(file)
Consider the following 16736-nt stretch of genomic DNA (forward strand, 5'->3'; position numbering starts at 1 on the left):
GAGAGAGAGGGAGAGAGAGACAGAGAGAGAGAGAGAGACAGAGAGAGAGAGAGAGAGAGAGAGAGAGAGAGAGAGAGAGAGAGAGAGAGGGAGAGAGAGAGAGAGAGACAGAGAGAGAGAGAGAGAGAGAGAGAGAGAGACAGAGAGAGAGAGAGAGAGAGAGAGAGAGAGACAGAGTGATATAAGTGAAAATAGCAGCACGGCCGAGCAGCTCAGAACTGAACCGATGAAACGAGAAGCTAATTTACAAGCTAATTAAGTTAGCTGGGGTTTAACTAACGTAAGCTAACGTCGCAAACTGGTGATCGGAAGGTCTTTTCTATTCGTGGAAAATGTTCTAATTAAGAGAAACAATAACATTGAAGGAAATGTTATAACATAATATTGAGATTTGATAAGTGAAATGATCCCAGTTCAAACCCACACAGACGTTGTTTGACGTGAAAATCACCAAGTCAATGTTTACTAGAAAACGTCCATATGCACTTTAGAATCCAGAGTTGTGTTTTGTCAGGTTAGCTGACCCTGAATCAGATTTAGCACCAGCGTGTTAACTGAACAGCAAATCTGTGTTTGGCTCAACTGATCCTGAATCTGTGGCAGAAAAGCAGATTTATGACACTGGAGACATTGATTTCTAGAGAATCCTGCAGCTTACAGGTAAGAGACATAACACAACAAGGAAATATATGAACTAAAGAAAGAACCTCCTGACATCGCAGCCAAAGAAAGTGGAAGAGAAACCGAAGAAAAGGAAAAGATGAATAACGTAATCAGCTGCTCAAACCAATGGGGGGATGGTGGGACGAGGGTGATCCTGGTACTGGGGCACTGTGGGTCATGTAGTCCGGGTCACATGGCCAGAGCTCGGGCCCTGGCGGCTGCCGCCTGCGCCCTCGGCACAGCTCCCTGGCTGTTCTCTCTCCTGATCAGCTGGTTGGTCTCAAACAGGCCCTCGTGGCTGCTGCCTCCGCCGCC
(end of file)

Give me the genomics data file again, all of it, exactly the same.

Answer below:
Consider the following 16736-nt stretch of genomic DNA (forward strand, 5'->3'; position numbering starts at 1 on the left):
GAGAGAGAGGGAGAGAGAGACAGAGAGAGAGAGAGAGACAGAGAGAGAGAGAGAGAGAGAGAGAGAGAGAGAGAGAGAGAGAGAGAGAGGGAGAGAGAGAGAGAGAGACAGAGAGAGAGAGAGAGAGAGAGAGAGAGAGACAGAGAGAGAGAGAGAGAGAGAGAGAGAGAGACAGAGTGATATAAGTGAAAATAGCAGCACGGCCGAGCAGCTCAGAACTGAACCGATGAAACGAGAAGCTAATTTACAAGCTAATTAAGTTAGCTGGGGTTTAACTAACGTAAGCTAACGTCGCAAACTGGTGATCGGAAGGTCTTTTCTATTCGTGGAAAATGTTCTAATTAAGAGAAACAATAACATTGAAGGAAATGTTATAACATAATATTGAGATTTGATAAGTGAAATGATCCCAGTTCAAACCCACACAGACGTTGTTTGACGTGAAAATCACCAAGTCAATGTTTACTAGAAAACGTCCATATGCACTTTAGAATCCAGAGTTGTGTTTTGTCAGGTTAGCTGACCCTGAATCAGATTTAGCACCAGCGTGTTAACTGAACAGCAAATCTGTGTTTGGCTCAACTGATCCTGAATCTGTGGCAGAAAAGCAGATTTATGACACTGGAGACATTGATTTCTAGAGAATCCTGCAGCTTACAGGTAAGAGACATAACACAACAAGGAAATATATGAACTAAAGAAAGAACCTCCTGACATCGCAGCCAAAGAAAGTGGAAGAGAAACCGAAGAAAAGGAAAAGATGAATAACGTAATCAGCTGCTCAAACCAATGGGGGGATGGTGGGACGAGGGTGATCCTGGTACTGGGGCACTGTGGGTCATGTAGTCCGGGTCACATGGCCAGAGCTCGGGCCCTGGCGGCTGCCGCCTGCGCCCTCGGCACAGCTCCCTGGCTGTTCTCTCTCCTGATCAGCTGGTTGGTCTCAAACAGGCCCTCGTGGCTGCTGCCTCCGCCGCC